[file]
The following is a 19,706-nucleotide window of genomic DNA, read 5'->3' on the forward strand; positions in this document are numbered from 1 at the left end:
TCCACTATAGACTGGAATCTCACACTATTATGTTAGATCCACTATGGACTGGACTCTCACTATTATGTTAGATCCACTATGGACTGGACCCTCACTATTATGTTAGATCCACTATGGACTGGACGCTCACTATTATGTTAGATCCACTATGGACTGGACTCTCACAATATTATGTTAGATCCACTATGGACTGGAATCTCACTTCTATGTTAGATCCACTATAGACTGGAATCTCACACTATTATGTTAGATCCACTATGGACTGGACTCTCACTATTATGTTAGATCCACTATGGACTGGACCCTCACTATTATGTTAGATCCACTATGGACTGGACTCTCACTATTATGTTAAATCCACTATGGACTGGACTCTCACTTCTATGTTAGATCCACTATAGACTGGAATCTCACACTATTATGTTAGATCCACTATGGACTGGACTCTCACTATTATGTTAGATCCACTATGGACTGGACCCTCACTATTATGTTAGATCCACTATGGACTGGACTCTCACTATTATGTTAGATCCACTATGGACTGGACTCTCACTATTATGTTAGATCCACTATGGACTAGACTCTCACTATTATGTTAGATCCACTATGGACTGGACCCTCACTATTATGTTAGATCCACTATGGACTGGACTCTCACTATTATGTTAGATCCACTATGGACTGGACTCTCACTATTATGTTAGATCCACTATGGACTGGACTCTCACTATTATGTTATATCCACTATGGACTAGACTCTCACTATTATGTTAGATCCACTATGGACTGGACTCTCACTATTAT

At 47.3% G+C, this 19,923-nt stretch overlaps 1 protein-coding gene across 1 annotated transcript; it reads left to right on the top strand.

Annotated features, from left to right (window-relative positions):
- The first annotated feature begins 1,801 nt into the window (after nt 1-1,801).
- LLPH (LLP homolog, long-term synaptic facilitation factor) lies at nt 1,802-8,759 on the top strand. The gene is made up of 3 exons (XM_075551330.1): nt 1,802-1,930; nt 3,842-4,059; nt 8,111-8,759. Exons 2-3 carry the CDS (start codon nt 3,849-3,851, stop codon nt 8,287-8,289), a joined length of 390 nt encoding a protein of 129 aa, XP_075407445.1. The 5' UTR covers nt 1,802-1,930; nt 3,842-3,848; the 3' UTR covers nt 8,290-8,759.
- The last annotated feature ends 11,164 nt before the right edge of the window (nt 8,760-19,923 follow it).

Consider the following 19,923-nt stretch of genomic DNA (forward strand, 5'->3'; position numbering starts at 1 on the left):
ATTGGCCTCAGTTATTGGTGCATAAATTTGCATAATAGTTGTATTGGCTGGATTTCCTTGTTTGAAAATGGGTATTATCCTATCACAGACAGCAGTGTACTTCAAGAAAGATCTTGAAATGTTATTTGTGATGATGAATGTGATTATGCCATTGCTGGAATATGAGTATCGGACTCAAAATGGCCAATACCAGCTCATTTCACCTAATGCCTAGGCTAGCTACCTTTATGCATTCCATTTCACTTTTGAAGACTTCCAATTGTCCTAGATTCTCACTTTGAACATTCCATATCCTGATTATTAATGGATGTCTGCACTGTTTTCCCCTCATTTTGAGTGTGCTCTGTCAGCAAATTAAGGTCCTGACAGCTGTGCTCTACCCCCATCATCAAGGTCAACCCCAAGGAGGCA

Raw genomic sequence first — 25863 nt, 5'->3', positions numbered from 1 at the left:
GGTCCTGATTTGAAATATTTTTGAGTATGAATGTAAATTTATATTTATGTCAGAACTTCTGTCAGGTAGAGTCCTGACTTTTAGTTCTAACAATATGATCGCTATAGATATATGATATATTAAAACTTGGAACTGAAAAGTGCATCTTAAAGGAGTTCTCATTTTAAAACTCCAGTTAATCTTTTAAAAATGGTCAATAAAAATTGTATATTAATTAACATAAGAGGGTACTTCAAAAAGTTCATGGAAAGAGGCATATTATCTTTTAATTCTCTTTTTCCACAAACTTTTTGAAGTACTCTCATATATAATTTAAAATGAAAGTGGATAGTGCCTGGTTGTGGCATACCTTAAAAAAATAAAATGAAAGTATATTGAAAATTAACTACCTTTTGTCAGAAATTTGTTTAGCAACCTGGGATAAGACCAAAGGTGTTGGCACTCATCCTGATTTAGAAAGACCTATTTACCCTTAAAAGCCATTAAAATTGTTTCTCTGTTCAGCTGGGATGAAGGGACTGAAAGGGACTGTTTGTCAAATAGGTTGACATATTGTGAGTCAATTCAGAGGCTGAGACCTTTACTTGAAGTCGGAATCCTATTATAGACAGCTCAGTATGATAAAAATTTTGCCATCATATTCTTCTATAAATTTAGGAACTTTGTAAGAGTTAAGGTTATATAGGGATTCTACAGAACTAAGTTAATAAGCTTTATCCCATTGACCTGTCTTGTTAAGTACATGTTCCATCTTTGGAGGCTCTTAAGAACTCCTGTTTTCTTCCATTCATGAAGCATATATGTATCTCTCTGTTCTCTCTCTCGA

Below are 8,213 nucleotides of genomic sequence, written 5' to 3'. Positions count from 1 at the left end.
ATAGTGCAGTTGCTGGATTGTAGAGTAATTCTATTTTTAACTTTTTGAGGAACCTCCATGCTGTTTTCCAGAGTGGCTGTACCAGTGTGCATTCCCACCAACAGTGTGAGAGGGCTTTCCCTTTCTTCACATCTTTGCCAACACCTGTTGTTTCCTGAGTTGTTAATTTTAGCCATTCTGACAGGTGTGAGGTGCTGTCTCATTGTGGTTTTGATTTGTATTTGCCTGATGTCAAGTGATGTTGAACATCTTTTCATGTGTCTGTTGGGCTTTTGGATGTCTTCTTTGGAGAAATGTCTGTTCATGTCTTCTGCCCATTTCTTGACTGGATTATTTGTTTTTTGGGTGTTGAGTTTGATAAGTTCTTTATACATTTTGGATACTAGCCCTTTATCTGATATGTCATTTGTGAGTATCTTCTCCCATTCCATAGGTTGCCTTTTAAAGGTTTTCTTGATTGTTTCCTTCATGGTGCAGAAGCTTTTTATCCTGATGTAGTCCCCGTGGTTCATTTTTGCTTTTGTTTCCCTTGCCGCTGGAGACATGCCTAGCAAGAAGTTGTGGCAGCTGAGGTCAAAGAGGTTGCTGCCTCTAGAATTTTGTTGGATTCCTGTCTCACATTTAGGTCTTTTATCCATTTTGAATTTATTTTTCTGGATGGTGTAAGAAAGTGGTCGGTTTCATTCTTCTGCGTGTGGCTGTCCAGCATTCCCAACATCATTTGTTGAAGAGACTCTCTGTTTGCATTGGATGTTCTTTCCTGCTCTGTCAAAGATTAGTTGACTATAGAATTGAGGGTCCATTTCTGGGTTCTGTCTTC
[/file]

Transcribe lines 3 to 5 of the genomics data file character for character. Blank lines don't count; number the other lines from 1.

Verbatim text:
At 47.3% G+C, this 19,923-nt stretch overlaps 1 protein-coding gene across 1 annotated transcript; it reads left to right on the top strand.

Annotated features, from left to right (window-relative positions):
- The first annotated feature begins 1,801 nt into the window (after nt 1-1,801).